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Telecare: a lifesaver or an intrusion?

Telecare: a lifesaver or an intrusion?

What is Telecare?

The aim of telecare is to enable people to stay independent in their own home for as long as possible. The official definition is support and assistance provided at a distance using information and communication technology.  It is the continuous, automatic and remote monitoring of users by means of sensors.

Our investigations into Telecare made us think differently, and more positively about it.   None of us want to ‘spy’ on our families, so the prospect of monitors and call centres is pretty alarming – quite literally.   We came round to the view that technology can be amazing, a lifesaver even, when used in the right way at the right time.  It never replaces the human factor, but it most definitely plays a vital role.

 How Telecare works

The simplest products are called personal alarms. They consist of a button – often a pendant around the neck, or on the wrist, and a base unit that works with the telephone. When the button is pushed, a call will automatically go via the telephone line to a monitoring centre, staffed 24/7 by trained operators.  You agree with the call-centre operator what responses might be.  You can also have the alarm call go through to a carer or specified individual.

The base unit is a two way device enabling direct conversation with the monitoring centre if you’re within chatting range of the base unit. There are lots of monitoring centres around the UK and different services available and a range of prices as well.  You might want to consider a local one with local resources and access.

Passive telecare

But. What do you do if the person wearing the pendant can’t/won’t activate it?   The answer may lie in elements of passive telecare.

Through sensors placed around the house, or even in specific places such as the bed, or a favourite chair, passive telecare systems raise the alarm through the phone to the centre if it registers “out of the normal” behaviour. So, if someone falls over and is unable to get up, the sensors registers the lack of movement within a set time, and will raise the alarm.  Simples.

During our research we learnt that telecare offers all sorts of monitoring, from kitchen activity which could tell you if someone is eating regularly, to gas/water/carbon monoxide monitoring.   The more sophisticated telecare and telehealth solutions can monitor individual health concerns, provide daily medication for example, or monitor movements outside the home for example if someone goes wandering.

You can get some alarm systems from the local authority as part of a care package, and funding can be available through the NHS as part of a continuing healthcare package or intermediate care.


Here is a guide to other kinds of monitoring that is available…… our personal favourite is Smart Shoes which have a built-in sensor so that they can send an alert if someone has a fall. They also have a GPS sensor so it would be possible to locate someone accurately.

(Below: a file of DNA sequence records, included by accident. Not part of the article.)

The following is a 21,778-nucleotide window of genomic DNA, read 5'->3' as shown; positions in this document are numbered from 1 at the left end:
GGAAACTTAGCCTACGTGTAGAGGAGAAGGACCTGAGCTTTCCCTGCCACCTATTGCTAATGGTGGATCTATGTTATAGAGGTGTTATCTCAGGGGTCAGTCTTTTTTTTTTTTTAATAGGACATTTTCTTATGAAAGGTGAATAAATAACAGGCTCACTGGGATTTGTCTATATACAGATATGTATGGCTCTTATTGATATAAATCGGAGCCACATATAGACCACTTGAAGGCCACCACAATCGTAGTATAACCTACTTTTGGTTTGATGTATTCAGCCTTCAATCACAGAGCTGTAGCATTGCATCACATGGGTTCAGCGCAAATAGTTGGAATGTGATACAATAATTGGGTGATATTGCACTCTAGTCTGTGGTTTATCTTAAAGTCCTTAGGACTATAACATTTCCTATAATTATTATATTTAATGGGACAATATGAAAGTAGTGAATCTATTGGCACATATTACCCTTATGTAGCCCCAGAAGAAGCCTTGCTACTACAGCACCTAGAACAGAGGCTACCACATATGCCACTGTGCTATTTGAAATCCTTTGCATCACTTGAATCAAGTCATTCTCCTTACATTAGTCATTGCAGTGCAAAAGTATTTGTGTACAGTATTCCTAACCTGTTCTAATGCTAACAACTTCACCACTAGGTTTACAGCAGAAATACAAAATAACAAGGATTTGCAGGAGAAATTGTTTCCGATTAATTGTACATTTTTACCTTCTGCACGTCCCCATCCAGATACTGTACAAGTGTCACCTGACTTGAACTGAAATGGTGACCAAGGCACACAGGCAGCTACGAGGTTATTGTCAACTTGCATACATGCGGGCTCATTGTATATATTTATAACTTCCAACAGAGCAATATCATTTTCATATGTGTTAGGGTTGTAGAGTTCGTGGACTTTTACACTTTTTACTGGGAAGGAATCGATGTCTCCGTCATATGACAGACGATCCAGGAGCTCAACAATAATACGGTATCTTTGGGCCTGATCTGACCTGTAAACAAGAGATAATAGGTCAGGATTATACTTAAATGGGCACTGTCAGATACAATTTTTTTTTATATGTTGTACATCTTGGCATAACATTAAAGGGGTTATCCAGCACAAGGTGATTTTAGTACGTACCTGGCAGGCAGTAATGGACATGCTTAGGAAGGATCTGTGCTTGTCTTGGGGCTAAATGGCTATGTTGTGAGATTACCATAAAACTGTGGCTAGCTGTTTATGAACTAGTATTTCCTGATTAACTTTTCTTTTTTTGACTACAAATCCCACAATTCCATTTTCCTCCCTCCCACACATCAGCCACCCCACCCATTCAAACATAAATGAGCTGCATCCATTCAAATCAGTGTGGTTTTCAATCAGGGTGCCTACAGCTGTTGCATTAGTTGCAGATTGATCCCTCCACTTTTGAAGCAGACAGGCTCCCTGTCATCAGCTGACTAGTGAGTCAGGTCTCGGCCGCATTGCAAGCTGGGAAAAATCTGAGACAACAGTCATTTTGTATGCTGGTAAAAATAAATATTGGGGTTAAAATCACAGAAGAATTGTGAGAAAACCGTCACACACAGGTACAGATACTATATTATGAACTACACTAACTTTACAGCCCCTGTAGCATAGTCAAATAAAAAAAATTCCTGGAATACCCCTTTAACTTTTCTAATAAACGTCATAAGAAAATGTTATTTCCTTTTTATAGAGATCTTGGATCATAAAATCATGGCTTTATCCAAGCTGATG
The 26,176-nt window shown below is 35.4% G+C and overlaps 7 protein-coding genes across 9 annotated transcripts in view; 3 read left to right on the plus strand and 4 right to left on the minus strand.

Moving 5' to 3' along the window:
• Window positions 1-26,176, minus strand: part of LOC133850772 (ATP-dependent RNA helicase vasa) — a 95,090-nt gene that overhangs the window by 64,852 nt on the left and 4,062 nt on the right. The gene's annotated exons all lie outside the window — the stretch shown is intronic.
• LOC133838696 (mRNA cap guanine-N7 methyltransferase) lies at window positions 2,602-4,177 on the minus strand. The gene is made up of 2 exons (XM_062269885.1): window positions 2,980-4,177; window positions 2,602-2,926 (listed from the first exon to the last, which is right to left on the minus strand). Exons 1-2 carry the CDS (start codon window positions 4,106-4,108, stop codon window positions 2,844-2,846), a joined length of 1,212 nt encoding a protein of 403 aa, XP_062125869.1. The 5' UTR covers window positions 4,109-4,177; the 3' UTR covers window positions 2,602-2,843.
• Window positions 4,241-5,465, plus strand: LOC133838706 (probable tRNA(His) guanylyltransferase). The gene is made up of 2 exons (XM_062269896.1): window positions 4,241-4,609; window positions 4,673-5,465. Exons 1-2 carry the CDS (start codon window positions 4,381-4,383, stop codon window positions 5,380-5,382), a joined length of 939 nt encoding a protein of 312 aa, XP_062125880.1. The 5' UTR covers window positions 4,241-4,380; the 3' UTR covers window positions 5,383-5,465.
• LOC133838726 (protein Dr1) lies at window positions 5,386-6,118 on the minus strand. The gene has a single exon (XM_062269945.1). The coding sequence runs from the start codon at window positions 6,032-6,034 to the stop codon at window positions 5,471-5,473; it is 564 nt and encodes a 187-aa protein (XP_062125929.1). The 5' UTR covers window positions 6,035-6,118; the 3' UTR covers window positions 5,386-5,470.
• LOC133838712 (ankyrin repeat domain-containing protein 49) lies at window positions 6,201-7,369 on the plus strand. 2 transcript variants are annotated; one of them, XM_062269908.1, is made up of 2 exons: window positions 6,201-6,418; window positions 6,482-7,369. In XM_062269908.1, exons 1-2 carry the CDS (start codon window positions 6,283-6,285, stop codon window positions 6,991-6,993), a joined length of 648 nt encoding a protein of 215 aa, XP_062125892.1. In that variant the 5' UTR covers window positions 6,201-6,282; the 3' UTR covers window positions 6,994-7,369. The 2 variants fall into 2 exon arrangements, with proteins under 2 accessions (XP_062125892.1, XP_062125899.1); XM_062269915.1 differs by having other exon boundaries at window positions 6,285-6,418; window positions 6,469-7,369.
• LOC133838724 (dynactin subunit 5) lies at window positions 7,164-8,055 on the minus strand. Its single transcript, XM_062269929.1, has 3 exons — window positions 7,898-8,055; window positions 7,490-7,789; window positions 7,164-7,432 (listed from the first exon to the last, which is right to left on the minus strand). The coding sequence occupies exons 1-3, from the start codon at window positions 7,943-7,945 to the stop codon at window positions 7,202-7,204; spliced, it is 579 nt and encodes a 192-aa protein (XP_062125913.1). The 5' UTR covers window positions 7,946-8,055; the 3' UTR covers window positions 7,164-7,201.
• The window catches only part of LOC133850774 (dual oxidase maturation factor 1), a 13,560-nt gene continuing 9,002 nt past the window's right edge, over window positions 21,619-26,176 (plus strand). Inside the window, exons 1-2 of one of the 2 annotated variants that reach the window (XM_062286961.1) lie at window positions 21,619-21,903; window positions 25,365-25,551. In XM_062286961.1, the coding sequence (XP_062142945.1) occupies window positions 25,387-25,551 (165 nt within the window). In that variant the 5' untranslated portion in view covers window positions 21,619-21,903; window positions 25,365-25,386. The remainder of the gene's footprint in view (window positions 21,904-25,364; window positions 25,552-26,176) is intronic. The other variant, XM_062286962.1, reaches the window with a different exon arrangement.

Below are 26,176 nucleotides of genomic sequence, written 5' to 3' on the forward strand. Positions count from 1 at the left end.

Bed or chair occupancy sensor – placed on a mattress or a chair and the monitoring centre receives an alert when the person has got up and not returned within an agreed period of time.   An occupancy sensor can also be programmed to switch lights on and off which can be a very important aid when getting in and out of bed.

Bogus caller button – can be placed next to the front door or at the bedside. They are often called panic buttons and can be programmed to make no sound so that when the button is pressed the operator can listen to a situation and intervene when necessary.

Carbon Monoxide Monitors designed to provide an immediate alarm when they sense dangerous levels of carbon monoxide inside the home – an alarm will sound and help will be called through the control box.

Incontinence Sensors – a thin, discreet sensor pad placed between the bedding and mattress—it raises an audible alarm and sends an emergency call to the monitoring centre for assistance.

Medication management units are very helpful if you have to take tablets at different times of the day or if you have difficulty remembering whether or not they have been taken. The unit is pre-programmed to prompt you to take your medication and will dispense the tablets when they are due to be taken. If the tablets are not removed at the pre-set time then the monitoring centre is automatically alerted and a carer, a friend or relative will be contacted to remind you about the missed medication.

Property exit sensors – placed above a front door and/or a back door and they detect when someone leaves the property and does not return within a pre-set period of time. When this occurs the monitoring centre is automatically alerted and will contact a carer or service to assist you.

Temperature extreme sensors will detect a fire in a kitchen where a smoke alarm may raise a false alarm. It will also alert the monitoring centre if the temperature is too cold in the house — this could be if the central heating breaks down or if an outside door has been left open in cold weather.

The Which? Guide to Elderly Care has a good summary of telecare.


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